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Sons killed by Ulfa, couple look life in the eye

Their sons were attack by Ulfa (Independent) cadres on November 1, 2018, in Dhola block in Upper Assam’s Tinsukia district

Manoj Kumar Ojha Doomdooma Published 06.01.20, 11:36 AM
Shyamla and Mohan Lal Biswas.

Shyamla and Mohan Lal Biswas. Picture by Manoj Kumar Singh

Work hard, take part in social events, love children and be happy.

This is the mantra of a fulfilling life, said Shyamla Biswas, 55, and Mohan Lal Biswas, 60, who have set an example for those who feel defeated by life’s challenges.


Despite losing their sons in a suspected attack by Ulfa (Independent) cadres on November 1, 2018, in Dhola block in Upper Assam’s Tinsukia district, the couple has been able to recover.

“Ai jibon to sukh aaro dukher mela (Life is a fairground of happiness and sorrow). There is day and night, light and darkness and winter and spring. We must be able to accept everything. Soon after the incident, we used to cry all day and had given up of food and water. Several relatives, friends and well-wishers came to extend their condolences and sympathy. Later their number became fewer and then none. One day, my husband and I had a conversation and decided move on in life. We started working again,” Shyamla told The Telegraph.

Their granddaughter Maina.

Their granddaughter Maina. Picture by Manoj Kumar Singh

Shyamla lost three members of her family — her sons Abinash, 23, and Anant, 18, and brother-in-law Shyam Lal Biswas, 55 — in the massacre. Abinash was married with a daughter. Both their sons were running a mobile shop adjacent to their house, while Mohan Lal’s younger brother Shyam Lal used to run a grocery shop nearby.

“‘What will I bring for you all from the market,’ Ananta used to ask us whenever he would go to Tinsukia. I used to wonder why didn’t the extremists kill me instead of my sons. They could have lived their lives. But later I thought I should spread love and affection among the children around me and work hard. We started working on our vegetable farm again. There is an axiom, baysto thako, mosto thako (Be busy, be happy). And this worked for us. Slowly we regained our normal pace of work. During the day, we work in the field, collect vegetables and sell them in market and distribute among the needy for free in the afternoon. We get peace and satisfaction out of this. We love the children of our village and take part in social gatherings,” Shyamla added.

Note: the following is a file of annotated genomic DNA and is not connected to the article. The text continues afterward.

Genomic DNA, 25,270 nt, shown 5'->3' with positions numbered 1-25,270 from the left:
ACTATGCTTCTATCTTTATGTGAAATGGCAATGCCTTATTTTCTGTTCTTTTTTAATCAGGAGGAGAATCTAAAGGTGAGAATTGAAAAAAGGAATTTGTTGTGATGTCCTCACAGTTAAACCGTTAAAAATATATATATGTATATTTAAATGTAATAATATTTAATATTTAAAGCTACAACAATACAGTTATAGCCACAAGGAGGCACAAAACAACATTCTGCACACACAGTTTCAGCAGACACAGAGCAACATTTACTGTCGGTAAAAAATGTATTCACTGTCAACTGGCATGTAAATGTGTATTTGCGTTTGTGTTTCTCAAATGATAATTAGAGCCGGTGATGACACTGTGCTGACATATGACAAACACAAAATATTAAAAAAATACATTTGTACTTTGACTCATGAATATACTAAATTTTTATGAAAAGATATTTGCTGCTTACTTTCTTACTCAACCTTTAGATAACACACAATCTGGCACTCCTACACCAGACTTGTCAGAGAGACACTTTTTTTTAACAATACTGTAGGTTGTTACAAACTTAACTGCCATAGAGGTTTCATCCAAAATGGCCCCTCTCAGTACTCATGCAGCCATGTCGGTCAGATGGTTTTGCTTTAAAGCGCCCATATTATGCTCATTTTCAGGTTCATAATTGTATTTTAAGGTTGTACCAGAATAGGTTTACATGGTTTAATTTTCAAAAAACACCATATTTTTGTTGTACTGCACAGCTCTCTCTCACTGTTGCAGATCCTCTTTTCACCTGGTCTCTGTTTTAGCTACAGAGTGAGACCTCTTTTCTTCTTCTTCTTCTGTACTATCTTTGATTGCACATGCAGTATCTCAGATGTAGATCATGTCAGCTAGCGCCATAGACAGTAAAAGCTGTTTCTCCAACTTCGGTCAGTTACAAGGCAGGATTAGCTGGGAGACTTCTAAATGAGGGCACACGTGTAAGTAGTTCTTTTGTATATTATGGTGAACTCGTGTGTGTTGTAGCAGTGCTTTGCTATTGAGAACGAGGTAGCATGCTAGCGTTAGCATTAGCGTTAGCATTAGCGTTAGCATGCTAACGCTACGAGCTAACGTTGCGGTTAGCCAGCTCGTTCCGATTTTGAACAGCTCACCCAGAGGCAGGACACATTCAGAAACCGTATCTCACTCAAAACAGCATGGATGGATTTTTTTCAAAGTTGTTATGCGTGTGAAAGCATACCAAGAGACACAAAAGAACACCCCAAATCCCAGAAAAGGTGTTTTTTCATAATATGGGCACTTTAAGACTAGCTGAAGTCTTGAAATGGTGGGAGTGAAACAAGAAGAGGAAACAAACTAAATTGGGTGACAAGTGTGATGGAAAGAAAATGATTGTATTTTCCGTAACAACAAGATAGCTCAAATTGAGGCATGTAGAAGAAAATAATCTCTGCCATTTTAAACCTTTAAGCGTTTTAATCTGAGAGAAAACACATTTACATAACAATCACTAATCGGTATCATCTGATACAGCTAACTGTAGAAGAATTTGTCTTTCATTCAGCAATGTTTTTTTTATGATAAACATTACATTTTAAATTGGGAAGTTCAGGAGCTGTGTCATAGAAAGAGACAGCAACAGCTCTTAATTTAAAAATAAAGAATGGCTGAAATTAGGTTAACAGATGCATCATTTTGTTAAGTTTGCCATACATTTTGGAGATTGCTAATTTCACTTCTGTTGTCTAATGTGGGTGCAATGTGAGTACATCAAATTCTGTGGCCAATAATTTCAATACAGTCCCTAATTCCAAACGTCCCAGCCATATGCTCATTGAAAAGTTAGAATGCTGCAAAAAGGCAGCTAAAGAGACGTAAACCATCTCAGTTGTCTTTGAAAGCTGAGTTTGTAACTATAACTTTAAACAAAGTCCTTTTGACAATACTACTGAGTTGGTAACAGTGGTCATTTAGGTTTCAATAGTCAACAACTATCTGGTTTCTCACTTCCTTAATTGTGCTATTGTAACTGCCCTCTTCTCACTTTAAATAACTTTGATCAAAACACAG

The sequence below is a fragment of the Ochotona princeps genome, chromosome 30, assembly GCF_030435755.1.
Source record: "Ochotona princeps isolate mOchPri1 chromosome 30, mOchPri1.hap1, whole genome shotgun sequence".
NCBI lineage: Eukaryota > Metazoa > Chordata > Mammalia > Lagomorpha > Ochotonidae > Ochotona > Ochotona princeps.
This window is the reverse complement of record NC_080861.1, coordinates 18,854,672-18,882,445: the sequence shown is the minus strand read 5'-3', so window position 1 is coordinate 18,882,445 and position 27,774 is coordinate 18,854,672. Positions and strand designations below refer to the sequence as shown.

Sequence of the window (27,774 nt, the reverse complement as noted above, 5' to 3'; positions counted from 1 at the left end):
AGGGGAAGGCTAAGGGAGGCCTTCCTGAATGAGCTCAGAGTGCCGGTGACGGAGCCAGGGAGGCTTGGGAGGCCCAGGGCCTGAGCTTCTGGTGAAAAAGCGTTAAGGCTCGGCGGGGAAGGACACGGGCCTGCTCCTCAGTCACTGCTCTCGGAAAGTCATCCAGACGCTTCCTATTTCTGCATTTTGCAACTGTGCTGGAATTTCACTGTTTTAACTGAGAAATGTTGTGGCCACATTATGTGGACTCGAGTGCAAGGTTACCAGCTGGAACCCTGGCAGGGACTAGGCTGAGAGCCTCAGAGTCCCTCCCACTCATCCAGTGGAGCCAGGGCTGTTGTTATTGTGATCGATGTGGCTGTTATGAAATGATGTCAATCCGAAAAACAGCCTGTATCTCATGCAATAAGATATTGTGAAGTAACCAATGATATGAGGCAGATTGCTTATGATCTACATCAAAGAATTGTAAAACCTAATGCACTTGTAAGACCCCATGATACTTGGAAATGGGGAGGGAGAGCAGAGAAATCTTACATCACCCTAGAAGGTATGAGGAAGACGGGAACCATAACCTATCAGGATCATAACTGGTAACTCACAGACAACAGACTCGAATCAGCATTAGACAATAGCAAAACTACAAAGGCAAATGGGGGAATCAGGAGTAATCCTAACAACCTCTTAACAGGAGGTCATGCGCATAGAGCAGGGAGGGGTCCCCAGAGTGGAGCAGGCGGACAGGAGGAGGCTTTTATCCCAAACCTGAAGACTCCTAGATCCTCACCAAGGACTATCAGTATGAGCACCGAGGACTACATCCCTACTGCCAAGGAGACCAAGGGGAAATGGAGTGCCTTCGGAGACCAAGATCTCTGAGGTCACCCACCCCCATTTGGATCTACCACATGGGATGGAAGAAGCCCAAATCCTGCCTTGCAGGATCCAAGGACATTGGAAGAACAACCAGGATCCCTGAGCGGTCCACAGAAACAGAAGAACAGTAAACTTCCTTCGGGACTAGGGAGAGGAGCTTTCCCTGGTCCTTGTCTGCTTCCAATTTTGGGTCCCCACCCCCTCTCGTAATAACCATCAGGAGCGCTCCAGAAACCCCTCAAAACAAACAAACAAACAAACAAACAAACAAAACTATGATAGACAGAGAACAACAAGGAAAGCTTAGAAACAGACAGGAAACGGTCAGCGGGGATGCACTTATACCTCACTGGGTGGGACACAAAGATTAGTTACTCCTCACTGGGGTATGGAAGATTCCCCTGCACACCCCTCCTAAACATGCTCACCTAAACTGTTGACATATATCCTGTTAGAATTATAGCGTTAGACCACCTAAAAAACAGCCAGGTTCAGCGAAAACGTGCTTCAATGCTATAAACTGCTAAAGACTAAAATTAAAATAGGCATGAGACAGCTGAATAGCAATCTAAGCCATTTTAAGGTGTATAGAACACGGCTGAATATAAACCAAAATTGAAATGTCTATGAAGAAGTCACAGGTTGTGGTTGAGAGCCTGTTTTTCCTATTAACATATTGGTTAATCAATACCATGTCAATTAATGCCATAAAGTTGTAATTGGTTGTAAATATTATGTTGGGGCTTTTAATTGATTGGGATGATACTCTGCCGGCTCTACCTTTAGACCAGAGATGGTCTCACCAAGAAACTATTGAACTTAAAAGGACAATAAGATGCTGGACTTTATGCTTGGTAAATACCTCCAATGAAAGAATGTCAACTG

After the tragedy struck, extreme loneliness gripped the couple. Shyam Lal’s wife, who suffers from fear psychosis, left home with her children and started living at her maternal home. Abinash’s wife, too, left home with her two-year-old daughter.

“I am happy to see Shyamla living a normal life. She says she sees her sons’ faces in all children around her. She loves them all and distributes chocolates and sweets whenever she can. Shyamala worries if anyone among them is ill and skips school for a day She tells them stories in the evening. I feel better these days,” Mohan Lal said.

In the massacre, two more persons — Dhananjay Namsudra, 22, and Subal Das, 50 — (all Bengali-speaking people), were gunned down.

All of them had been abducted from their shops and houses in Bishonimukh village at Dholla block in the Sadiya Assembly and Lakhimpur parliamentary constituencies. The village is 1km west of the Dhola-Sadiya bridge.

“It is also a pleasure to live a farmer’s life amid the nature. The land near the Brahmaputra is very fertile, ideal for vegetable and paddy cultivation. We don’t need more. A two-time’s meal is enough for us. We take part in almost all social and religious gatherings here. Sometimes we meet Abinash’s wife and our granddaughter Maina. She also visits us often. This is how the life goes on,” Mohan Lal said.

There are nearly 300 Bengali households here that are dependent upon cultivation. The shops run by the victims’ families were closed after the massacre.

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